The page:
After an epic stay in Galle, it was time to make our way to Mirissa. We’d heard good things about the little beachside town, and it was an easy 34-kilometer drive from Galle around the southern tip of the country. Of course, this was made three times longer by random stops to take pictures and share drinks with other road warriors, also taking a break beneath the palms, listening to the surf. More smiles, more questions. You like Arrack? A cup was extended, filled with a caramel-colored liquor, and topped with Sprite. It tasted a bit like rum and palm sugar. And Sprite.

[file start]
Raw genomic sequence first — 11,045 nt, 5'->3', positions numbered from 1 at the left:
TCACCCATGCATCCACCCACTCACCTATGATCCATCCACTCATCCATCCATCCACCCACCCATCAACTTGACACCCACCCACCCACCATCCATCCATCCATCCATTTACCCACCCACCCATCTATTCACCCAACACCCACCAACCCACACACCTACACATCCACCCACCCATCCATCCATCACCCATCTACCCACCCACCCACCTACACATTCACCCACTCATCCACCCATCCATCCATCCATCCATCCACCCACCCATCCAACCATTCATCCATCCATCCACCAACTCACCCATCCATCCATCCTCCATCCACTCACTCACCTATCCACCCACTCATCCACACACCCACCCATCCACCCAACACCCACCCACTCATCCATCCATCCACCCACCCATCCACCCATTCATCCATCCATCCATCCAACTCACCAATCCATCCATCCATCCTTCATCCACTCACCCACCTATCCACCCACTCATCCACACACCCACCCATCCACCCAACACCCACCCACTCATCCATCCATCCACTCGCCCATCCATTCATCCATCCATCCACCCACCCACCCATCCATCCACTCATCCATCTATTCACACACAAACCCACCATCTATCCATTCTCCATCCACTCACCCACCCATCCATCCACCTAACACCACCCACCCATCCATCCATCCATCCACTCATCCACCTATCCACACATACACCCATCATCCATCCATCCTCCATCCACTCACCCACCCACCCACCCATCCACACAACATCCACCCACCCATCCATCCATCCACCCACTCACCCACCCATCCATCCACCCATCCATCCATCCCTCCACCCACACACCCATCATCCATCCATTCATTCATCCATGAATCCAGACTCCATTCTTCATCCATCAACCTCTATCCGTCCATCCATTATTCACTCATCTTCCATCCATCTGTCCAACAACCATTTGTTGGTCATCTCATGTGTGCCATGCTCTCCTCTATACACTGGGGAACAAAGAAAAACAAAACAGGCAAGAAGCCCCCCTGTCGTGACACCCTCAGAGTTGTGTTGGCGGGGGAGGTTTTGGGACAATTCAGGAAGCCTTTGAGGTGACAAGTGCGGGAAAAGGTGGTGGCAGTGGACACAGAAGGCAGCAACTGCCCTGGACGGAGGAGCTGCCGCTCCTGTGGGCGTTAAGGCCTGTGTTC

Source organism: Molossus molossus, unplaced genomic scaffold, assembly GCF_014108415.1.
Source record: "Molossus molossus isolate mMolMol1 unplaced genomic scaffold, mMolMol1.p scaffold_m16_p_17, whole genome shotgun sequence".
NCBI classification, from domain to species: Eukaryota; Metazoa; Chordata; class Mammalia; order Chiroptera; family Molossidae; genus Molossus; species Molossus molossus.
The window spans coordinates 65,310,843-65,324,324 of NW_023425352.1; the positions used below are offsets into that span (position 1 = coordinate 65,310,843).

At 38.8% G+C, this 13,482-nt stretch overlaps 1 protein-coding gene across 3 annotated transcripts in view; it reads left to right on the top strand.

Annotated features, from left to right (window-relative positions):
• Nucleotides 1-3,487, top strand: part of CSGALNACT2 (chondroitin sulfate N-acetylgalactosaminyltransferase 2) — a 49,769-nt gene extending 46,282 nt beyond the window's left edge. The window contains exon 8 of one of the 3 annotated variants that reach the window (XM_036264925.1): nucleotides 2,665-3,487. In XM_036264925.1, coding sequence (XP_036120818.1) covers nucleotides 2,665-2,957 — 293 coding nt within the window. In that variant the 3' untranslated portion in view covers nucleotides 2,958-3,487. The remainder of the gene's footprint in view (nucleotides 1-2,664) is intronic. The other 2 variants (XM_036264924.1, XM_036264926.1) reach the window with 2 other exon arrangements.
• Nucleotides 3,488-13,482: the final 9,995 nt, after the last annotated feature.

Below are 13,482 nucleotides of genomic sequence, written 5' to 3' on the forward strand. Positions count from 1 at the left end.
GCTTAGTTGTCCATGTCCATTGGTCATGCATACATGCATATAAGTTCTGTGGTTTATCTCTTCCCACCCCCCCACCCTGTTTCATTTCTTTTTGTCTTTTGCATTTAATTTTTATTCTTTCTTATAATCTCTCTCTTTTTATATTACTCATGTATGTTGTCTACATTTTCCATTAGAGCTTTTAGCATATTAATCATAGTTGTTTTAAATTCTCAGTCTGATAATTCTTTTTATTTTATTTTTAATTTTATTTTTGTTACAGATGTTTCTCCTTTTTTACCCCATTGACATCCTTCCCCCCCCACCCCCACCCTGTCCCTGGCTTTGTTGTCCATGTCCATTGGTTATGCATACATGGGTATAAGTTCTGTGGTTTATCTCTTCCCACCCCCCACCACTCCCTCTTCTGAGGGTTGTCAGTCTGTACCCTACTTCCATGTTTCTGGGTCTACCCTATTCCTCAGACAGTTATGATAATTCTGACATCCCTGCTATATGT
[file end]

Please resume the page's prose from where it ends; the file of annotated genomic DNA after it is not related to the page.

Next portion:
As we made our way to Mirissa, we learned an important lesson about Sri Lanka, that we should calculate our travel time based on how pretty we thought the drive might be (and, word to the wise, the drive will ALWAYS be pretty in this country) , or how many friendly locals we might encounter (rough estimate: a lot), and not necessarily how far away our destination empirically was. We always managed to underestimate both of these factors, sometimes comically so. The ride to Mirissa was no exception what with the friendly locals and the infamous (and oh so photogenic… for a price!) stilt fishermen; so when we finally rolled into town, hours later than we had guessed, we only knew one thing for sure: that there was a guesthouse called Minara and Steph’s internet research had suggested it was supposed to be quite nice.